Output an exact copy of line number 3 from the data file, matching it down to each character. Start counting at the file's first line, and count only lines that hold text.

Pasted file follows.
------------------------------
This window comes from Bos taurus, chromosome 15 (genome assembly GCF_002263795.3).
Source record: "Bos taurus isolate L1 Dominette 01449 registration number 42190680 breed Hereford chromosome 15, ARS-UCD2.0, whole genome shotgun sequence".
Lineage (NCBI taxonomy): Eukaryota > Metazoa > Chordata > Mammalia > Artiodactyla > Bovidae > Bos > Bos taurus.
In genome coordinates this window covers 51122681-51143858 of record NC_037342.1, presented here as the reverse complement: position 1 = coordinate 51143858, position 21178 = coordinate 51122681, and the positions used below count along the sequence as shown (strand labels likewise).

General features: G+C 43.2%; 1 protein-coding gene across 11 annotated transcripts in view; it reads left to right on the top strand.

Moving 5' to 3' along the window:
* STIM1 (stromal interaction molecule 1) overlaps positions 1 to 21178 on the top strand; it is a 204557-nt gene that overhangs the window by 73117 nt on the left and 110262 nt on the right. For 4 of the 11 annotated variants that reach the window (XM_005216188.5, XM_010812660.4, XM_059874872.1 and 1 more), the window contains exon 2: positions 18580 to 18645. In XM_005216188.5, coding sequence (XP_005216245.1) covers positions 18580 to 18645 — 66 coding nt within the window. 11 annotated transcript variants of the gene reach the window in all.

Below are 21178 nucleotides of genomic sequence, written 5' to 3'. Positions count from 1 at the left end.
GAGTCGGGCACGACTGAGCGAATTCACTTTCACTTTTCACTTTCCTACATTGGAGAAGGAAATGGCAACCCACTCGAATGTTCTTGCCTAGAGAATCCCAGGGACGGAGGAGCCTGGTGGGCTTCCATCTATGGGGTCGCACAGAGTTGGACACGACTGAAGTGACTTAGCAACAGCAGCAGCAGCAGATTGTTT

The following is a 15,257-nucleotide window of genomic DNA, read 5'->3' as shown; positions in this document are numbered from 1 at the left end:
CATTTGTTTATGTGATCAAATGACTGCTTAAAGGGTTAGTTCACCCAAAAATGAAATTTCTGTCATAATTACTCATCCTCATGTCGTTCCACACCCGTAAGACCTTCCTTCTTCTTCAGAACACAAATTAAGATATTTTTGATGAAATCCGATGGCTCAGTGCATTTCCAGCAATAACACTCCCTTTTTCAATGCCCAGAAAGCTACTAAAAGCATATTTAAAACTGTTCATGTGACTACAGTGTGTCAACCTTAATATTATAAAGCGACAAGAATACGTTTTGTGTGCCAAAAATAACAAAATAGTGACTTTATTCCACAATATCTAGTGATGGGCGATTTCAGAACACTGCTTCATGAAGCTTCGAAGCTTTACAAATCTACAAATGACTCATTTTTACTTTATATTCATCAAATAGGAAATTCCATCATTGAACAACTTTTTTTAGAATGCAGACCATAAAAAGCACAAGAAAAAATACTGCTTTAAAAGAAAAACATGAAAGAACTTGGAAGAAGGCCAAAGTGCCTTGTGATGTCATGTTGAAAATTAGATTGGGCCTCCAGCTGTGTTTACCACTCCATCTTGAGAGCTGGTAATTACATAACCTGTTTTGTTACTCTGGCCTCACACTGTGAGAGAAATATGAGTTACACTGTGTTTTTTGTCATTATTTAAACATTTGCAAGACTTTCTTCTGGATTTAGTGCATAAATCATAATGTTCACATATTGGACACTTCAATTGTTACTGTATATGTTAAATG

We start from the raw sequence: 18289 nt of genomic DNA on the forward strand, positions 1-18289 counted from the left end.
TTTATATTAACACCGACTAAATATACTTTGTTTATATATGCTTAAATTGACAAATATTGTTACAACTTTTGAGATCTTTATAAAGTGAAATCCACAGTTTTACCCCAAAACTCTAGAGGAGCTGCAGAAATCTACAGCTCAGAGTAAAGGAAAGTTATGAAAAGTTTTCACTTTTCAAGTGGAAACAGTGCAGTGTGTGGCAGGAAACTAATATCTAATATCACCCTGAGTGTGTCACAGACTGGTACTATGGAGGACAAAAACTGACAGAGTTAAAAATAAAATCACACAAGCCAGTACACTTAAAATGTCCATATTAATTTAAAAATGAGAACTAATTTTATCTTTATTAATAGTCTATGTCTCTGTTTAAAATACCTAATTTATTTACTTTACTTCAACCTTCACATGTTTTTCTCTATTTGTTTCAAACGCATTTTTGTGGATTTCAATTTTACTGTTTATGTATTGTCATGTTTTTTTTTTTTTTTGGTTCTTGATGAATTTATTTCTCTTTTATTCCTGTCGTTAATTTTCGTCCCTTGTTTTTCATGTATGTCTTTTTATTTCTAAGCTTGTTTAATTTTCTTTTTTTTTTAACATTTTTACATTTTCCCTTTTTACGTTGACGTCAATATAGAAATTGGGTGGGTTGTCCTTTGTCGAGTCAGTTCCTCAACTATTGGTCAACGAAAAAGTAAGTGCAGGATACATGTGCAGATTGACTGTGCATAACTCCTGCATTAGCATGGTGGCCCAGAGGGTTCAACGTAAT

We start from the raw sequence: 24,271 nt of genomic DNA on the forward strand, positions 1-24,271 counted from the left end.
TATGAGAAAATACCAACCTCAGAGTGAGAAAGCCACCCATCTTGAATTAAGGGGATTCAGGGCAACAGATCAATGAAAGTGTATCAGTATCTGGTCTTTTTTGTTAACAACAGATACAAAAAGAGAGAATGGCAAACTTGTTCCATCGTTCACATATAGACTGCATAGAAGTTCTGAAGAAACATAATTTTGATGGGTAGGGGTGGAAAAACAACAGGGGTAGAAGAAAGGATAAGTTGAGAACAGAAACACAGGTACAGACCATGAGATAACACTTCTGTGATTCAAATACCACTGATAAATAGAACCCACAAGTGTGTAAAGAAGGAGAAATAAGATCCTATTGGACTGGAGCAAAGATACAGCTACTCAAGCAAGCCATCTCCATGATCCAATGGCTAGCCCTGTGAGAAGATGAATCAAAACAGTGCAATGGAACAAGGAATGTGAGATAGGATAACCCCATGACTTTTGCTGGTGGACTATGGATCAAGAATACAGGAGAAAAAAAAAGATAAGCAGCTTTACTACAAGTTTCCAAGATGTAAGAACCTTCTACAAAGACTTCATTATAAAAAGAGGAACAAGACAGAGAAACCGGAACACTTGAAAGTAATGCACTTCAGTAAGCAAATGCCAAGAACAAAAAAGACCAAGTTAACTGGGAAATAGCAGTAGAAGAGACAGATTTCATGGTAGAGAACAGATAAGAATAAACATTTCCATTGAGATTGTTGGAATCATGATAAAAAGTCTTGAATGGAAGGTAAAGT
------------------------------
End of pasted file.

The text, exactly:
Lineage (NCBI taxonomy): Eukaryota > Metazoa > Chordata > Mammalia > Artiodactyla > Bovidae > Bos > Bos taurus.